The city of Lubbock, Texas, has just passed an ordinance making it a sanctuary city for the unborn and the twenty-sixth U.S. city to outlaw abortion. The ordinance was passed in large part thanks to the efforts of local churches.
“LIFE WINS! Lubbock, Texas is officially the largest Sanctuary City for the Unborn in the United States!” said Project Destiny Lubbock, a political action committee (PAC), in a Facebook post celebrating the passing of the ordinance.
“The Church of Jesus Christ banded together, stepped up to their role, their God-given role, and said we’re not going to let babies be killed in our city,” Jim Baxa of West Texas for Life told the Lubbock Avalanche-Journal. “All these churches banded together. There were 200 churches in the City of Lubbock, working together to stand up for life. It’s excellent.”
After Lubbock city council members unanimously rejected the ordinance last fall, an initiating committee collected enough voter signatures to hold a special election for it. Local churches played a significant role in the efforts to collect enough signatures to bring the ordinance to a vote. On Saturday, May 1, 21,400 people voted in favor of the ordinance and 12,860 voted against it.
Mayor Dan Pope said in a statement that city council members will canvass the votes on May 11 and that the ordinance could become effective by June 1. But despite this apparent win for the unborn, some—including at least one staunch pro-life advocate—have concerns that the ordinance will ultimately be ineffective and will come at a high cost to taxpayers.
Sanctuary City: Abortion Banned in Lubbock
According to Project Destiny, Lubbock’s new ordinance supplements state laws that already make abortion a criminal act—laws that remained in effect even after Roe v. Wade. The ordinance makes an exception regarding the criminality of abortion if it is performed in order to save the life of the mother. Moreover, the ordinance targets whoever is conducting the abortion, not the mother of the child. “Under no circumstance does the ordinance allow sanctions against the mother of the unborn child which was aborted,” says Project Destiny.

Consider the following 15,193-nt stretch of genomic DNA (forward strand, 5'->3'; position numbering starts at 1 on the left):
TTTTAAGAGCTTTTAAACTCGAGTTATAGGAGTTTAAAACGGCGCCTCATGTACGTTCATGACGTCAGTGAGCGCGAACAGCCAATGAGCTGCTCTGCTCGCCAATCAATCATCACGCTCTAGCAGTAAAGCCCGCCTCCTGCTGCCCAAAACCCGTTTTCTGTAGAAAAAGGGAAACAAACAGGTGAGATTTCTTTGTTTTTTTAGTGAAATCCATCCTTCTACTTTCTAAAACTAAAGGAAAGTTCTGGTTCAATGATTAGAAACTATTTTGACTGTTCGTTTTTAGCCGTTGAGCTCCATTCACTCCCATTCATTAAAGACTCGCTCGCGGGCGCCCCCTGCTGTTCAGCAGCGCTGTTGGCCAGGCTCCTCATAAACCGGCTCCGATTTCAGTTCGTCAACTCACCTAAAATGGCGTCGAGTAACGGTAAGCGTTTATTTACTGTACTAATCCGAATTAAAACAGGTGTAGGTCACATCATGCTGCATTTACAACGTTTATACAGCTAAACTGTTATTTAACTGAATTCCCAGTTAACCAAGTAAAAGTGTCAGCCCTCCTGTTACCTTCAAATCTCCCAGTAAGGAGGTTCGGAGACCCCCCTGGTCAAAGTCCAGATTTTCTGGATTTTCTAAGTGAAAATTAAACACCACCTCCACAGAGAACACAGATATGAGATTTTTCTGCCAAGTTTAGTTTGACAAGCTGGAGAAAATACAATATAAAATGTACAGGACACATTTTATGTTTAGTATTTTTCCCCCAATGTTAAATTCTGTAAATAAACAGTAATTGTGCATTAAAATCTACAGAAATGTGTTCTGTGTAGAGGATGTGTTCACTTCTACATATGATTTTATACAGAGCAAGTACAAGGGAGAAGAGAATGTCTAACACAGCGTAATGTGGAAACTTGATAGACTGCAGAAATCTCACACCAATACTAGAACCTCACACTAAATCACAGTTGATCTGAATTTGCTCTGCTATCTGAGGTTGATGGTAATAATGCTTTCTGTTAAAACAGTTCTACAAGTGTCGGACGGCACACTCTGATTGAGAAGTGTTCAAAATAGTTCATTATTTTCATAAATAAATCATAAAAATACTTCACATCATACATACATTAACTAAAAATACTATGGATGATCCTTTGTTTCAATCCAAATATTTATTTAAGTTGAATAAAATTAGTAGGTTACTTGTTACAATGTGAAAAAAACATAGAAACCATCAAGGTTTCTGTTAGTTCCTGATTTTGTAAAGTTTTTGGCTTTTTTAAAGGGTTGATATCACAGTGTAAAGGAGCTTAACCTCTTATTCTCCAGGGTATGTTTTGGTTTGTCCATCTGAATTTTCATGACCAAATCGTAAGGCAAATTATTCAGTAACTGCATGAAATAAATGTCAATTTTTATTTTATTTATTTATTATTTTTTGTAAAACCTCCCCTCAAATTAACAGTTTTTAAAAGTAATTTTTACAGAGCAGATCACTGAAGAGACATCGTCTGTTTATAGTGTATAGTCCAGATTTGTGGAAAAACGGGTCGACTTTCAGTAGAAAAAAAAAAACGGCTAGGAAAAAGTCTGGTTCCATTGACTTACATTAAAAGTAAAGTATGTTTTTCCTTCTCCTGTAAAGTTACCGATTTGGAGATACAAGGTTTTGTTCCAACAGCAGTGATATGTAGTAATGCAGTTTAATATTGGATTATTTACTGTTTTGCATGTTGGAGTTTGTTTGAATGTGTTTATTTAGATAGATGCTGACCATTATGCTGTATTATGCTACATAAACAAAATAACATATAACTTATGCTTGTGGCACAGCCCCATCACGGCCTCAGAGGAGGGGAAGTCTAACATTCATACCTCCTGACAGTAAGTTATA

On its website, the PAC assumes there is no question that Roe v. Wade will be repealed in the future. The ordinance, says Project Destiny, “Provides for the public enforcement of the ordnance [sic] when Roe v. Wade and Planned Parenthood v. Casey are overruled by the Supreme Court.”
Public enforcement of Lubbock’s new ordinance will not be possible unless Roe v. Wade is overturned. Therefore, the only way for it to be enforced at present is privately, via the threat of lawsuits against abortion providers. Project Destiny argues that because Jonathan F. Mitchell, former Solicitor General of Texas and one of the ordinance’s co-authors, has agreed to represent the city of Lubbock at no cost, the passing of the ordinance will not require financial sacrifices from taxpayers.
Last year, Lubbock’s city council hired legal firm Olson & Olson to review the constitutionality of the ordinance and then rejected it in November on the grounds that it was unconstitutional and unenforceable. The council members listed four concerns, among them that, if passed, the ordinance would be void because it conflicts with Texas state law and that the Texas constitution prohibits cities from passing laws that conflict with state law.
Sarah Wheat with Planned Parenthood of Greater Texas issued a statement after the sanctuary city ordinance was passed, saying, “Planned Parenthood is a trusted resource for anyone in Lubbock and the surrounding communities for essential healthcare services. We want Lubbock residents to know: Our doors are open and we will continue to advocate for our patients, no matter what.”
Despite the fact that many pro-lifers are celebrating the passing of the ordinance, there are some who argue it is an ineffective strategy for fighting abortion. Dr. Joe Pojman of the Texas Alliance for Life told the Avalanche-Journal that even though he applauds the efforts of those who have fought for the ordinance, he believes it will simply lead to a lot of expense and energy until it is finally determined to be unconstitutional. “A local ordinance or a state law that bans abortions immediately is not going to stop abortions,” he said. “It has been tried many times and none of those work. We need more votes on the Supreme Court who are willing to take a fresh look at Roe v. Wade.”